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Network Working Group                                          H. Nielsen
Request for Comments: 2774                                       P. Leach
Category: Experimental                                          Microsoft
                                                              S. Lawrence
                                                          Agranat Systems
                                                            February 2000


                      An HTTP Extension Framework

Status of this Memo

   This memo defines an Experimental Protocol for the Internet
   community.  It does not specify an Internet standard of any kind.
   Discussion and suggestions for improvement are requested.
   Distribution of this memo is unlimited.

Copyright Notice

   Copyright (C) The Internet Society (2000).  All Rights Reserved.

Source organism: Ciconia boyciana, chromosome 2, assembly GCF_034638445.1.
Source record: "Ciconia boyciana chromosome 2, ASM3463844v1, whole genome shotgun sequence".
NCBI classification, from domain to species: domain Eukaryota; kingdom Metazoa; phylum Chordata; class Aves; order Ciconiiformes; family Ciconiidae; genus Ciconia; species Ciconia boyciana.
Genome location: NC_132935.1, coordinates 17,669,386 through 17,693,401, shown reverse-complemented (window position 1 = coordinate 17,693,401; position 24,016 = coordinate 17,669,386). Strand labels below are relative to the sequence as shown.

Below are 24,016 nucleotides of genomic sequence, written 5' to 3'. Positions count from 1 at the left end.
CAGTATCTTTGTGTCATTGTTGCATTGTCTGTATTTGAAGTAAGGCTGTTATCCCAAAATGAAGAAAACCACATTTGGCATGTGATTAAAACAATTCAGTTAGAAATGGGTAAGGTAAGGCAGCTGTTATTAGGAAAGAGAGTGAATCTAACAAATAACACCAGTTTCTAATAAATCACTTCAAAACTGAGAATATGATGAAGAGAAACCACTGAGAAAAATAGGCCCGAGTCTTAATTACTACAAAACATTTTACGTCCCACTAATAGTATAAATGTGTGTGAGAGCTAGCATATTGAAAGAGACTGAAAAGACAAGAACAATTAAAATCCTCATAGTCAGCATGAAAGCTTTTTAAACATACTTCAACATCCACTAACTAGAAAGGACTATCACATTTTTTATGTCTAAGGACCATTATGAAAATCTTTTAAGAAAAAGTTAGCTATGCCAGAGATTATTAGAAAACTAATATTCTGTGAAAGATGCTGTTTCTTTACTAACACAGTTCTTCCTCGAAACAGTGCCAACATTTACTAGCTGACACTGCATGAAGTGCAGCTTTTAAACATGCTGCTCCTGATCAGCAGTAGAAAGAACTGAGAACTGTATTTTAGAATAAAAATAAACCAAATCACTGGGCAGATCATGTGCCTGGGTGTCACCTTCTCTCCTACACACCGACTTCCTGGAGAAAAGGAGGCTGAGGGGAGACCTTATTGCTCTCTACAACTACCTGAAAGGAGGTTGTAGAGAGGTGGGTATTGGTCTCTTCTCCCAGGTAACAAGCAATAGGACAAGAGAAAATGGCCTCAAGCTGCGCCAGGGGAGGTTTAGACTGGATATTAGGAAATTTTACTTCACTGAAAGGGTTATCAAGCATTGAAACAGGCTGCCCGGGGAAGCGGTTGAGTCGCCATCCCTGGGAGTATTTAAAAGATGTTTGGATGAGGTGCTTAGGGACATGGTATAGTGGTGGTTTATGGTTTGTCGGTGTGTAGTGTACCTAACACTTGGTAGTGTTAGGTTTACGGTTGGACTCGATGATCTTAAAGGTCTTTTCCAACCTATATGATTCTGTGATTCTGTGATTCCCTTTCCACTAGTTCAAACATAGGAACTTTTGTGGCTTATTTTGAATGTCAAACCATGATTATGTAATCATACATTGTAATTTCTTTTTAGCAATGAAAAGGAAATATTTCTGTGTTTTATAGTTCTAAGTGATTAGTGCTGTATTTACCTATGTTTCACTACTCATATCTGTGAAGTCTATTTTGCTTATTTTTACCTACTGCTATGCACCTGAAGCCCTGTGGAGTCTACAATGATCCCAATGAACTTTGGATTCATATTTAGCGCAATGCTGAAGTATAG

IESG Note

   This document was originally requested for Proposed Standard status.
   However, due to mixed reviews during Last Call and within the HTTP
   working group, it is being published as an Experimental document.
   This is not necessarily an indication of technical flaws in the
   document; rather, there is a more general concern about whether this
   document actually represents community consensus regarding the
   evolution of HTTP.  Additional study and discussion are needed before
   this can be determined.

   Note also that when HTTP is used as a substrate for other protocols,
   it may be necessary or appropriate to use other extension mechanisms
   in addition to, or instead of, those defined here.  This document